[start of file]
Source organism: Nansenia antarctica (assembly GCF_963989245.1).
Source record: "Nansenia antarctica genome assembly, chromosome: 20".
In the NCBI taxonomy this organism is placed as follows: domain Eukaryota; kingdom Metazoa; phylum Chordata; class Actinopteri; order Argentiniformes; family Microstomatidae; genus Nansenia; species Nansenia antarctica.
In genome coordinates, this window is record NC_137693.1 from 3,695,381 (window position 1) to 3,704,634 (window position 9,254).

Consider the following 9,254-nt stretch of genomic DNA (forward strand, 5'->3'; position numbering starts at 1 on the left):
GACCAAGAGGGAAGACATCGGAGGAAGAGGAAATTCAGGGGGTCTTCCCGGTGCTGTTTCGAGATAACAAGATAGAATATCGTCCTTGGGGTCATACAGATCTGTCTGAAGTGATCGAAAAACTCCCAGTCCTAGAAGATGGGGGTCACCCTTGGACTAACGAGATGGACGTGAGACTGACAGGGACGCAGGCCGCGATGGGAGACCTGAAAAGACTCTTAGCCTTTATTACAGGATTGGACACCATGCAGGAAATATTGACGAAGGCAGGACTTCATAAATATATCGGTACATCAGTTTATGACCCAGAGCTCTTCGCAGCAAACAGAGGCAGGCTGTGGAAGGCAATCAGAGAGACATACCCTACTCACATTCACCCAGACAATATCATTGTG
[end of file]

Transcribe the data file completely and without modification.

Source organism: Nansenia antarctica (assembly GCF_963989245.1).
Source record: "Nansenia antarctica genome assembly, chromosome: 20".
In the NCBI taxonomy this organism is placed as follows: domain Eukaryota; kingdom Metazoa; phylum Chordata; class Actinopteri; order Argentiniformes; family Microstomatidae; genus Nansenia; species Nansenia antarctica.
In genome coordinates, this window is record NC_137693.1 from 3,695,381 (window position 1) to 3,704,634 (window position 9,254).

Consider the following 9,254-nt stretch of genomic DNA (forward strand, 5'->3'; position numbering starts at 1 on the left):
GACCAAGAGGGAAGACATCGGAGGAAGAGGAAATTCAGGGGGTCTTCCCGGTGCTGTTTCGAGATAACAAGATAGAATATCGTCCTTGGGGTCATACAGATCTGTCTGAAGTGATCGAAAAACTCCCAGTCCTAGAAGATGGGGGTCACCCTTGGACTAACGAGATGGACGTGAGACTGACAGGGACGCAGGCCGCGATGGGAGACCTGAAAAGACTCTTAGCCTTTATTACAGGATTGGACACCATGCAGGAAATATTGACGAAGGCAGGACTTCATAAATATATCGGTACATCAGTTTATGACCCAGAGCTCTTCGCAGCAAACAGAGGCAGGCTGTGGAAGGCAATCAGAGAGACATACCCTACTCACATTCACCCAGACAATATCATTGTG